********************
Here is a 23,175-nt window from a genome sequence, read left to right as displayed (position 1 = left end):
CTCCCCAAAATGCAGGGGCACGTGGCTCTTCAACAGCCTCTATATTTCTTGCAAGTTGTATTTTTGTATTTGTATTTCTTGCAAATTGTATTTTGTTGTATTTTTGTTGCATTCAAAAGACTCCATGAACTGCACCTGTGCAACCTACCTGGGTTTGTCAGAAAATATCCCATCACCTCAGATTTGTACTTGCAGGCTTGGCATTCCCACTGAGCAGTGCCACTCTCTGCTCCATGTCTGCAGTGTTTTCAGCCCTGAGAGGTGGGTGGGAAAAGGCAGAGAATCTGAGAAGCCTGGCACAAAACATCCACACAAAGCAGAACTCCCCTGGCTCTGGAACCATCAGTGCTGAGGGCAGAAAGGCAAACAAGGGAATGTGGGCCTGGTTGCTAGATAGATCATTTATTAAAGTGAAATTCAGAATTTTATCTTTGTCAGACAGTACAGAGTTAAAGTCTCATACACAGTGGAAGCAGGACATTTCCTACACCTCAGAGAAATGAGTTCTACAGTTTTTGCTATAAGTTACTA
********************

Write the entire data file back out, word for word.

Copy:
Here is a 23,175-nt window from a genome sequence, read left to right as displayed (position 1 = left end):
CTCCCCAAAATGCAGGGGCACGTGGCTCTTCAACAGCCTCTATATTTCTTGCAAGTTGTATTTTTGTATTTGTATTTCTTGCAAATTGTATTTTGTTGTATTTTTGTTGCATTCAAAAGACTCCATGAACTGCACCTGTGCAACCTACCTGGGTTTGTCAGAAAATATCCCATCACCTCAGATTTGTACTTGCAGGCTTGGCATTCCCACTGAGCAGTGCCACTCTCTGCTCCATGTCTGCAGTGTTTTCAGCCCTGAGAGGTGGGTGGGAAAAGGCAGAGAATCTGAGAAGCCTGGCACAAAACATCCACACAAAGCAGAACTCCCCTGGCTCTGGAACCATCAGTGCTGAGGGCAGAAAGGCAAACAAGGGAATGTGGGCCTGGTTGCTAGATAGATCATTTATTAAAGTGAAATTCAGAATTTTATCTTTGTCAGACAGTACAGAGTTAAAGTCTCATACACAGTGGAAGCAGGACATTTCCTACACCTCAGAGAAATGAGTTCTACAGTTTTTGCTATAAGTTACTA